Although I have a couple of dictaphones I am recently finding it more interesting to pick and choose the elements of using tape that I like and emulate them in other ways. I have read that to people who use real tape, digital or pedal emulations can sometimes come off as a bit exaggerated, but I’m sure that I’m not the only one who finds these exaggerations sonically appealing. I find particular joy in rigging up various jerky, inconsistent vibrato sounds that take inspiration from tape in some respects but couldn’t really be called tape emulations.
@active - this is the bare minimum to get a sound out - the wafer contact mic came with two wires to a “volume” knob, and two to a quarter-inch jack, seen here – https://www.amazon.com/gp/product/B07KZKLYGB/
I pre-amped through a fender pocket amp and that was just enough to get the sound out to the laptop. I expected a more cascading, old-reverb resonance then it delivers, instead it resulted in a mild noise maker. Maybe it could be improved with bass guitar strings and a heavier box(?). OTOH this cost under $10 US and was finished within an hour… You can hear it here - https://soundcloud.com/cryptohelix/president-pandemic-disquiet0435
I think this is exactly it. I do everything ITB, which gives everything I produce a sterile sheen that begs to be roughed up. It’s ironic – when I started making music in the 90s I recorded everything to tape on a lowly Portastudio and I would have given anything to have the mind-blowing recording possibilities that I have now with Ableton. And yet, now I spend quite a lot of time dialing in just the right amount of distortion and lo-fi grit to make things sound less pure.
(Unlike many of my fellow Lines members, I don’t have any hardware equipment. I wonder if that’s the big benefit of hardware – modular gear [even the non-analog stuff] seems to have that grit/lack of purity already built into it, in a good way.)
That’s part of the appeal for me. I still add “fake imperfection” anyway though
I’ve been thinking a bit lately about the authenticity angle… actual flaws and limitations (can’t afford better gear), vs. intentionally introduced flaws and limitations (recording to an already worn tape or an old sampler), vs. simulated flaws and limitations (plugins, bitcrushing etc.). I haven’t come to any conclusions other than my old one that “authenticity” is itself kind of an artificial idea.
For me, authenticity only matters to the extent that the recording medium is interrelated with the concept behind a piece of music. For example, Basinski’s Disintegration Loops is based on a specific process, and would be completely different if it were done with plugins. Similarly, Caretaker’s music wouldn’t really work if he sampled youtube and used a “vinyl simulator” plugin instead of the real thing.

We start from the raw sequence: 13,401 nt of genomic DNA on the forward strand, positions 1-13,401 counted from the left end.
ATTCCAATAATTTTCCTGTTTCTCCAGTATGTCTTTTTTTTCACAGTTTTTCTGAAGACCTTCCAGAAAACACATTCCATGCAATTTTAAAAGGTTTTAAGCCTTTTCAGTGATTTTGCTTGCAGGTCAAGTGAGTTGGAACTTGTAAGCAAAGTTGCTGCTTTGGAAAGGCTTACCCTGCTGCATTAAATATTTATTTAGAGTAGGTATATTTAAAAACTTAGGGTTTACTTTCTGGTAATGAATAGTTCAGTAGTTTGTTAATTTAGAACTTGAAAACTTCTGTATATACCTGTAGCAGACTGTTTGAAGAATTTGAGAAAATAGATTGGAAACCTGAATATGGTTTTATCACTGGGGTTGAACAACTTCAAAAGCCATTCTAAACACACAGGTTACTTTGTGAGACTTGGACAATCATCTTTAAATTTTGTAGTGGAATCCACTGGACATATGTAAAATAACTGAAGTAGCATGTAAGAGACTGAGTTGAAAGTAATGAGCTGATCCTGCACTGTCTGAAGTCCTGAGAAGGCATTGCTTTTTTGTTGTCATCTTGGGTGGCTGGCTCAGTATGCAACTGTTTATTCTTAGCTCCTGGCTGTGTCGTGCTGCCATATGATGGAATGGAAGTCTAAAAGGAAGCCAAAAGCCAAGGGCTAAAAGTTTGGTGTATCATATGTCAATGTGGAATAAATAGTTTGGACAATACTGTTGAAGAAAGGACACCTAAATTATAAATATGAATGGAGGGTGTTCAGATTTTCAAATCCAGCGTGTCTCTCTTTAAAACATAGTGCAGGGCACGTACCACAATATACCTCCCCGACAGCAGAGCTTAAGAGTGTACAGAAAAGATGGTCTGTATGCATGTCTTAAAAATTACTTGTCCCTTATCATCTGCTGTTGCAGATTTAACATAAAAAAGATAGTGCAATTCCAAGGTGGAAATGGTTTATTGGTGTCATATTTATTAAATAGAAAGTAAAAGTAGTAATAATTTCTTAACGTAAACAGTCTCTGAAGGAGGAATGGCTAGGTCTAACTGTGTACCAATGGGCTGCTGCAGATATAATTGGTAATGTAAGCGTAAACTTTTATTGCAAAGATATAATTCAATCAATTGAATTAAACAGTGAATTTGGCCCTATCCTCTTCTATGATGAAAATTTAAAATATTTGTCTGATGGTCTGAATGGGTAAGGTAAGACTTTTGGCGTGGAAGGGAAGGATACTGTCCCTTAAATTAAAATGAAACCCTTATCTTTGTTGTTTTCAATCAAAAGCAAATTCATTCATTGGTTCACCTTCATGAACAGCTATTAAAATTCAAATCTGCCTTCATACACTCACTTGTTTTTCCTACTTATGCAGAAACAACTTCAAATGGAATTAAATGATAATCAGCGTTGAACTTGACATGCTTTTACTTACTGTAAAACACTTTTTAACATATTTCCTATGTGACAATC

Otherwise, I agree that if you just want a specific kind of lofi sound, it shouldn’t really matter how you achieve it. For me, striving to be “authentic” can be a barrier to getting things done. Sometimes I just want a tape warble sound, but if I wait until I pull out the 4 track and set everything up, it’s probably never going to happen. In that case I’ll just use a plugin.
Agreed, sometimes using the real thing is important to the process, which is in turn important to the art
The ITB-aspect is interesting too and it makes me think of something else. Sounds aren’t just something in themselves but in relation to other sounds. I noticed that it was hard to play guitar in tune against a backdrop of perfectly pitched soft-instruments. I draw the conclusion (or if someone presented an idea) that just as in timing there’s a “pocket” for pitch. And you can make that pocket vary in size, bigger might make it easier for other instruments to be in tune.
I attended a masterclass with Hannes Bieger once and he talked about the importance of drum and percussion sounds “to fly at different altitudes” (frequency wise). Maybe the lofi “depth-of-field” idea can be an analogy to that? Focus/out of focus - close/distant etc.
Regarding authenticity, isn’t that the discussion that always leads to musicians taking up goat farming to make their own drums…
If you tend to be conservative (like me), or just slow, in your writing or recording introducing these things early can help push yourself, too. Maybe some unwanted noise took over a little more than you would want if you dialed it in afterward, but it’s done so there it is. You live with it, and maybe grow to love it!
I think of this gbv song where when things are just about to kick in it sounds like one of the guitars gets unplugged or something and then it AGAIN drops out a little later and it adds such odd interest. Why do I love that it does that to the point of getting a little thrill out of anticipating it? Probably a lot of the reasons mentioned above but there’s also a little humor in unprofessionally done things. Like a poorly built porch staircase… you would never want someone to build you something uneven but it can be undeniably charming, anyway. Some ther parallels to architecture, too. Sometimes you want your recordings to be Frank Lloyd Wright, sometimes a crumbling stone wall.